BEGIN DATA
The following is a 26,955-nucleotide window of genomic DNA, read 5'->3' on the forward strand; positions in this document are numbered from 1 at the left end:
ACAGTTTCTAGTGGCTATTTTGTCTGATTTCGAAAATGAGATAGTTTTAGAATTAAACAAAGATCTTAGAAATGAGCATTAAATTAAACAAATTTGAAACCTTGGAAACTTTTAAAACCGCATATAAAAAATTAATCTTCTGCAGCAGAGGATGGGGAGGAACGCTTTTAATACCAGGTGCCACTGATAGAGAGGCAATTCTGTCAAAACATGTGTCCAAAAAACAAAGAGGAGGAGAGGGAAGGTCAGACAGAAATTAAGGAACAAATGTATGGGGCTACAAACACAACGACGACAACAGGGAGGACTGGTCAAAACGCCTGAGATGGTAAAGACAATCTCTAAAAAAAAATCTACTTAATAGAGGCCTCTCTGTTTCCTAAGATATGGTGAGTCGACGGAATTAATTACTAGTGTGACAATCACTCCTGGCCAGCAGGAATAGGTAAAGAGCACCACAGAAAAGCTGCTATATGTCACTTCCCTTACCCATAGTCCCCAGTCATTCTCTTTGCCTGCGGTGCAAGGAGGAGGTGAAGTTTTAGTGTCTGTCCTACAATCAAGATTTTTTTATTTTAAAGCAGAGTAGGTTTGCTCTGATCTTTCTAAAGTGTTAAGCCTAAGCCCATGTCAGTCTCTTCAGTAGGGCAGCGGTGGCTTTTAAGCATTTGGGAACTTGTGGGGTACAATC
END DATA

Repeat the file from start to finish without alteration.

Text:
The following is a 26,955-nucleotide window of genomic DNA, read 5'->3' on the forward strand; positions in this document are numbered from 1 at the left end:
ACAGTTTCTAGTGGCTATTTTGTCTGATTTCGAAAATGAGATAGTTTTAGAATTAAACAAAGATCTTAGAAATGAGCATTAAATTAAACAAATTTGAAACCTTGGAAACTTTTAAAACCGCATATAAAAAATTAATCTTCTGCAGCAGAGGATGGGGAGGAACGCTTTTAATACCAGGTGCCACTGATAGAGAGGCAATTCTGTCAAAACATGTGTCCAAAAAACAAAGAGGAGGAGAGGGAAGGTCAGACAGAAATTAAGGAACAAATGTATGGGGCTACAAACACAACGACGACAACAGGGAGGACTGGTCAAAACGCCTGAGATGGTAAAGACAATCTCTAAAAAAAAATCTACTTAATAGAGGCCTCTCTGTTTCCTAAGATATGGTGAGTCGACGGAATTAATTACTAGTGTGACAATCACTCCTGGCCAGCAGGAATAGGTAAAGAGCACCACAGAAAAGCTGCTATATGTCACTTCCCTTACCCATAGTCCCCAGTCATTCTCTTTGCCTGCGGTGCAAGGAGGAGGTGAAGTTTTAGTGTCTGTCCTACAATCAAGATTTTTTTATTTTAAAGCAGAGTAGGTTTGCTCTGATCTTTCTAAAGTGTTAAGCCTAAGCCCATGTCAGTCTCTTCAGTAGGGCAGCGGTGGCTTTTAAGCATTTGGGAACTTGTGGGGTACAATC